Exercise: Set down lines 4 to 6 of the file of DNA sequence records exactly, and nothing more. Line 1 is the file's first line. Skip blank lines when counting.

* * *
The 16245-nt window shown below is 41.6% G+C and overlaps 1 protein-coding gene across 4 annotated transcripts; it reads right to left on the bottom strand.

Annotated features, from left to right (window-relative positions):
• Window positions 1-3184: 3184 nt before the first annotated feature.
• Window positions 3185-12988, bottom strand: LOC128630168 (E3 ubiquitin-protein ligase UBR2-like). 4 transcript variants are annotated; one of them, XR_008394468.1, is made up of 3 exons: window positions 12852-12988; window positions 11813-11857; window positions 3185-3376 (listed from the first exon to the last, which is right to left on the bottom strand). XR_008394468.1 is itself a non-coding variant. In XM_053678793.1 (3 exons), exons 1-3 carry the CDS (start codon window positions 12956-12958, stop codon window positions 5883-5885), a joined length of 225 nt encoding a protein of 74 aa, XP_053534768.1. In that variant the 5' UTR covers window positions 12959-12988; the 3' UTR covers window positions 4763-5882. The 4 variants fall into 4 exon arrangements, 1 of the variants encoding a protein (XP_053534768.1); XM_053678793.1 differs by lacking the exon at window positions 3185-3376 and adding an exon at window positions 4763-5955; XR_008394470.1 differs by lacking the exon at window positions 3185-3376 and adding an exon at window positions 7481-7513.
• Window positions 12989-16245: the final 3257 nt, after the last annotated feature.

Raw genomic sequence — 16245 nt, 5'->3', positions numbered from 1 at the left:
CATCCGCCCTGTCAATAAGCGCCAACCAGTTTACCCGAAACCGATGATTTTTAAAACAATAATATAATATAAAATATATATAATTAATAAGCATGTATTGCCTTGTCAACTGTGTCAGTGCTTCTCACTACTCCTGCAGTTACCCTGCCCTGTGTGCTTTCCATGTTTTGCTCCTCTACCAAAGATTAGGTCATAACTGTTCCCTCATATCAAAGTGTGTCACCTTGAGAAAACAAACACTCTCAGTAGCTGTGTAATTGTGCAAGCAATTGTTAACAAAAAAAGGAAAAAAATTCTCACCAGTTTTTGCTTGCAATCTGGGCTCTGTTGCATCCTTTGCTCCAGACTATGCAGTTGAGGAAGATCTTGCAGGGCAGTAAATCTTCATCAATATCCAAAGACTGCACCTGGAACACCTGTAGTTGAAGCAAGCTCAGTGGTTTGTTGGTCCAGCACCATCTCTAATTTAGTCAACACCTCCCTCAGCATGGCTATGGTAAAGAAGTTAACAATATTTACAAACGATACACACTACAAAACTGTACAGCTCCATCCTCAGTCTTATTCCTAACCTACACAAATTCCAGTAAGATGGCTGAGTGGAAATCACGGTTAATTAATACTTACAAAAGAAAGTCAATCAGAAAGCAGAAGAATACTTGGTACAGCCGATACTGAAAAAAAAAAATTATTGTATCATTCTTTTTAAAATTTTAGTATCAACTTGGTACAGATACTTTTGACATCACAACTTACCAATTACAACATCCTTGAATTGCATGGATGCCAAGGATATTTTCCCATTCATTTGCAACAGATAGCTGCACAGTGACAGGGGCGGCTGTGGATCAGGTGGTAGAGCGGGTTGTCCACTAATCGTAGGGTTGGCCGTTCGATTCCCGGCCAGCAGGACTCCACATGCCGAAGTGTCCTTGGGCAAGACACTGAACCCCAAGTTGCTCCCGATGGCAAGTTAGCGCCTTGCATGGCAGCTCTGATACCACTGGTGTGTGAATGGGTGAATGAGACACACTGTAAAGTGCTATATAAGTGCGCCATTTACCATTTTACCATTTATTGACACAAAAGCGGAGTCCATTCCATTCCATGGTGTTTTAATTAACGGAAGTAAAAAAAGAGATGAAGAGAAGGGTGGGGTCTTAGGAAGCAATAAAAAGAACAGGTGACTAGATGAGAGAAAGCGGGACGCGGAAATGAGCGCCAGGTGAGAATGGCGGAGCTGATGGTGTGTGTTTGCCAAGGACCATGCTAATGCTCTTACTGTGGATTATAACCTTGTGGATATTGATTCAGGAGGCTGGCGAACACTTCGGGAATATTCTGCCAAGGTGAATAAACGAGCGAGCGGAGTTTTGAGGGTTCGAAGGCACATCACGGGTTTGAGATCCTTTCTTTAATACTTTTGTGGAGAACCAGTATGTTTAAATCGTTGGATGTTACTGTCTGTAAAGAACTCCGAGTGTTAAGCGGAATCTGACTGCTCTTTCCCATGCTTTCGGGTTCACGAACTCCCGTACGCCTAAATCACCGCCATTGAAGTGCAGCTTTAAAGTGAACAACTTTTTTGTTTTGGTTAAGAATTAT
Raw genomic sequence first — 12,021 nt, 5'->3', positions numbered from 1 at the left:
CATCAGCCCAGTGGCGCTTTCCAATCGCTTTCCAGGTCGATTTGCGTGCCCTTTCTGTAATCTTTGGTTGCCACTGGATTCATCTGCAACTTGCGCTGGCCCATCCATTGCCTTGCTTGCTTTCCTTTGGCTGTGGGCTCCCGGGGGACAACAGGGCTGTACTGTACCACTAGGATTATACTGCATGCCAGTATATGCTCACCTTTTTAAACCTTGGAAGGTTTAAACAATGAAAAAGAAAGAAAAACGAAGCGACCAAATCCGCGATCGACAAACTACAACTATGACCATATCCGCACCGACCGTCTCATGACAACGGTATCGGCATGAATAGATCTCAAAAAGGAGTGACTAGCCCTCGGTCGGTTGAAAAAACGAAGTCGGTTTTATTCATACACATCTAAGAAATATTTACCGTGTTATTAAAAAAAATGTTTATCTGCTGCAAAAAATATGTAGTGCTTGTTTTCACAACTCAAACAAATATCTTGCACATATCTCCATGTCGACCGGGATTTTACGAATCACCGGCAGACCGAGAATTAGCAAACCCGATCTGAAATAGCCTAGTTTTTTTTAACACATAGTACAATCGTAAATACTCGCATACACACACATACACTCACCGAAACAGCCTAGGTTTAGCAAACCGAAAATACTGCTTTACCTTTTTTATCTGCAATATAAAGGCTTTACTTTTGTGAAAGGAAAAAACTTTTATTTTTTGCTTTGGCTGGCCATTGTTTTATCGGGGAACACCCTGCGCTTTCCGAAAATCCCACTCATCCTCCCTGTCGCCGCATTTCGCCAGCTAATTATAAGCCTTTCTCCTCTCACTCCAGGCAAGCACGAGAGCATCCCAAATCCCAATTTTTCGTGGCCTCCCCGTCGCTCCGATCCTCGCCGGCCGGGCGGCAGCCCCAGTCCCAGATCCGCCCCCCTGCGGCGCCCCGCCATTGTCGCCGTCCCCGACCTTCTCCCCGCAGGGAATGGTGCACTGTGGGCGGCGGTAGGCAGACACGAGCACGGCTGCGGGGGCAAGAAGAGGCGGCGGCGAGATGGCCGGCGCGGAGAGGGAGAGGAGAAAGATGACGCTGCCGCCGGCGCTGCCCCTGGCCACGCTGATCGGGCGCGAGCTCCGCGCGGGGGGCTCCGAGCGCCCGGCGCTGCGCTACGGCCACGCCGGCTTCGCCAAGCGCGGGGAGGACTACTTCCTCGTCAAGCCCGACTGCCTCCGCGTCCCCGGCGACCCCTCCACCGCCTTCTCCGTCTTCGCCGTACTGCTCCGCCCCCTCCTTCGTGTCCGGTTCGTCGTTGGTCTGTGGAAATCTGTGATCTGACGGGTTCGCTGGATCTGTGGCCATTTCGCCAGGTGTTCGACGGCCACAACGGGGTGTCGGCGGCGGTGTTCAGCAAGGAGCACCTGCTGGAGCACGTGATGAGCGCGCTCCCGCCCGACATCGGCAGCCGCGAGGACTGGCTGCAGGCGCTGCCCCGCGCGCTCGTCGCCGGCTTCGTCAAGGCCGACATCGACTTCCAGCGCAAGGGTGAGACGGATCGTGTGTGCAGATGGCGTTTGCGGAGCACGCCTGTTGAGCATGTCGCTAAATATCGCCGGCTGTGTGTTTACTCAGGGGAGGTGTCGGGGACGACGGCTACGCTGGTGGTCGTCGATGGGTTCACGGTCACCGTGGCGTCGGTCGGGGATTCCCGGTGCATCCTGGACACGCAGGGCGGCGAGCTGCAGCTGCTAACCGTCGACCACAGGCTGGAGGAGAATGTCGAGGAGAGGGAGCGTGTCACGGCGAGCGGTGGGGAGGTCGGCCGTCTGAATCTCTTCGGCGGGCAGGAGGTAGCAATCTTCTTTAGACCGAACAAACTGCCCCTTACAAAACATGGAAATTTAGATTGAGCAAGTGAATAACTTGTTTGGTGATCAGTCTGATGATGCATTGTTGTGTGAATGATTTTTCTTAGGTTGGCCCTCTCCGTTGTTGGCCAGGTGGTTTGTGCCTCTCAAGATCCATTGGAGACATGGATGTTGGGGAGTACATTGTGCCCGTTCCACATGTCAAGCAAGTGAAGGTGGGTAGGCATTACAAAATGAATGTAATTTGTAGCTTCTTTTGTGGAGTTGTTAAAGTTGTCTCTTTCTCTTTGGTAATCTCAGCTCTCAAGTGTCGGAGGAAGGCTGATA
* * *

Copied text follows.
• Window positions 3185-12988, bottom strand: LOC128630168 (E3 ubiquitin-protein ligase UBR2-like). 4 transcript variants are annotated; one of them, XR_008394468.1, is made up of 3 exons: window positions 12852-12988; window positions 11813-11857; window positions 3185-3376 (listed from the first exon to the last, which is right to left on the bottom strand). XR_008394468.1 is itself a non-coding variant. In XM_053678793.1 (3 exons), exons 1-3 carry the CDS (start codon window positions 12956-12958, stop codon window positions 5883-5885), a joined length of 225 nt encoding a protein of 74 aa, XP_053534768.1. In that variant the 5' UTR covers window positions 12959-12988; the 3' UTR covers window positions 4763-5882. The 4 variants fall into 4 exon arrangements, 1 of the variants encoding a protein (XP_053534768.1); XM_053678793.1 differs by lacking the exon at window positions 3185-3376 and adding an exon at window positions 4763-5955; XR_008394470.1 differs by lacking the exon at window positions 3185-3376 and adding an exon at window positions 7481-7513.
• Window positions 12989-16245: the final 3257 nt, after the last annotated feature.

Raw genomic sequence — 16245 nt, 5'->3', positions numbered from 1 at the left: